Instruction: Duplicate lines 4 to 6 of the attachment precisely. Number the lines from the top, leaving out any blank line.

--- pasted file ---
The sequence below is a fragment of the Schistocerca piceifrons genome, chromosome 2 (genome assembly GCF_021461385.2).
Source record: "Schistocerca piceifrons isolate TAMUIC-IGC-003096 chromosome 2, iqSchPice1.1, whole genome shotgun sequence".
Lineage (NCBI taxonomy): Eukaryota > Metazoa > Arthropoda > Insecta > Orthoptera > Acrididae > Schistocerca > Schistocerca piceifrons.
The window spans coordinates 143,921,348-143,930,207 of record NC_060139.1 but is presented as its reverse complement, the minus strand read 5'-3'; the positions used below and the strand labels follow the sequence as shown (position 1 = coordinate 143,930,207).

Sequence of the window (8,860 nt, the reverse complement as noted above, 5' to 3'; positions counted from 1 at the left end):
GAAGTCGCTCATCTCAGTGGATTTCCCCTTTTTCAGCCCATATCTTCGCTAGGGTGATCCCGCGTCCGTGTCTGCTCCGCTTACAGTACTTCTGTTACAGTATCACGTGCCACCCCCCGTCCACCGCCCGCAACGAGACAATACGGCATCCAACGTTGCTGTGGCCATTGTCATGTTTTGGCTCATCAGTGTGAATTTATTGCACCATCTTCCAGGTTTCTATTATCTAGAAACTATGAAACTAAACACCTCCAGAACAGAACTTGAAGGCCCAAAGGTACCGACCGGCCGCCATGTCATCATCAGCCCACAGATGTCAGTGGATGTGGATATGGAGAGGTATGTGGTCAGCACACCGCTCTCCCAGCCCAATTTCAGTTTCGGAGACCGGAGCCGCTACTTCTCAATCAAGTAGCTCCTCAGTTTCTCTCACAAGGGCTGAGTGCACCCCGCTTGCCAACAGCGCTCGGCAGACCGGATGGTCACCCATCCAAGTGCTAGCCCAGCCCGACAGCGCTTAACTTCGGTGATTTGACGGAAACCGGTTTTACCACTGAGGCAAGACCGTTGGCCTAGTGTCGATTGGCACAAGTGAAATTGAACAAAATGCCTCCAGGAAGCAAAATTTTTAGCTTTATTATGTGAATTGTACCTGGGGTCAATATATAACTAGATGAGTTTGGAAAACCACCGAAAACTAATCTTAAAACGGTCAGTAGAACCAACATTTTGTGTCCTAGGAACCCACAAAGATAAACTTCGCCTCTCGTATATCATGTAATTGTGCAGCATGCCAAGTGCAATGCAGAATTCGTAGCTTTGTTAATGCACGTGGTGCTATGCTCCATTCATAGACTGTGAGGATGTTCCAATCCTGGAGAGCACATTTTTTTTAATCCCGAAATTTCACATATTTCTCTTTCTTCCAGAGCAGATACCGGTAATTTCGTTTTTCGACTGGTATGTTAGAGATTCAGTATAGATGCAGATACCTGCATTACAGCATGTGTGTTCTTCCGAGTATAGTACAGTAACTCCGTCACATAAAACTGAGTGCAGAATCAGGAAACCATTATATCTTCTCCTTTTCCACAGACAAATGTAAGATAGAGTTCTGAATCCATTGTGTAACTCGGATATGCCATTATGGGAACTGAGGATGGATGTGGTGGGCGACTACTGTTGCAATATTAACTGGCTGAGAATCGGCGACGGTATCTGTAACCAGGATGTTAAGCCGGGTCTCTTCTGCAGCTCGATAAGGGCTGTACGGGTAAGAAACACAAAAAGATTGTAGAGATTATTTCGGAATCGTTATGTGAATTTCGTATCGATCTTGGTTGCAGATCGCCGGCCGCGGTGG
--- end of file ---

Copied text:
The window spans coordinates 143,921,348-143,930,207 of record NC_060139.1 but is presented as its reverse complement, the minus strand read 5'-3'; the positions used below and the strand labels follow the sequence as shown (position 1 = coordinate 143,930,207).

Sequence of the window (8,860 nt, the reverse complement as noted above, 5' to 3'; positions counted from 1 at the left end):
GAAGTCGCTCATCTCAGTGGATTTCCCCTTTTTCAGCCCATATCTTCGCTAGGGTGATCCCGCGTCCGTGTCTGCTCCGCTTACAGTACTTCTGTTACAGTATCACGTGCCACCCCCCGTCCACCGCCCGCAACGAGACAATACGGCATCCAACGTTGCTGTGGCCATTGTCATGTTTTGGCTCATCAGTGTGAATTTATTGCACCATCTTCCAGGTTTCTATTATCTAGAAACTATGAAACTAAACACCTCCAGAACAGAACTTGAAGGCCCAAAGGTACCGACCGGCCGCCATGTCATCATCAGCCCACAGATGTCAGTGGATGTGGATATGGAGAGGTATGTGGTCAGCACACCGCTCTCCCAGCCCAATTTCAGTTTCGGAGACCGGAGCCGCTACTTCTCAATCAAGTAGCTCCTCAGTTTCTCTCACAAGGGCTGAGTGCACCCCGCTTGCCAACAGCGCTCGGCAGACCGGATGGTCACCCATCCAAGTGCTAGCCCAGCCCGACAGCGCTTAACTTCGGTGATTTGACGGAAACCGGTTTTACCACTGAGGCAAGACCGTTGGCCTAGTGTCGATTGGCACAAGTGAAATTGAACAAAATGCCTCCAGGAAGCAAAATTTTTAGCTTTATTATGTGAATTGTACCTGGGGTCAATATATAACTAGATGAGTTTGGAAAACCACCGAAAACTAATCTTAAAACGGTCAGTAGAACCAACATTTTGTGTCCTAGGAACCCACAAAGATAAACTTCGCCTCTCGTATATCATGTAATTGTGCAGCATGCCAAGTGCAATGCAGAATTCGTAGCTTTGTTAATGCACGTGGTGCTATGCTCCATTCATAGACTGTGAGGATGTTCCAATCCTGGAGAGCACATTTTTTTTAATCCCGAAATTTCACATATTTCTCTTTCTTCCAGAGCAGATACCGGTAATTTCGTTTTTCGACTGGTATGTTAGAGATTCAGTATAGATGCAGATACCTGCATTACAGCATGTGTGTTCTTCCGAGTATAGTACAGTAACTCCGTCACATAAAACTGAGTGCAGAATCAGGAAACCATTATATCTTCTCCTTTTCCACAGACAAATGTAAGATAGAGTTCTGAATCCATTGTGTAACTCGGATATGCCATTATGGGAACTGAGGATGGATGTGGTGGGCGACTACTGTTGCAATATTAACTGGCTGAGAATCGGCGACGGTATCTGTAACCAGGATGTTAAGCCGGGTCTCTTCTGCAGCTCGATAAGGGCTGTACGGGTAAGAAACACAAAAAGATTGTAGAGATTATTTCGGAATCGTTATGTGAATTTCGTATCGATCTTGGTTGCAGATCGCCGGCCGCGGTGG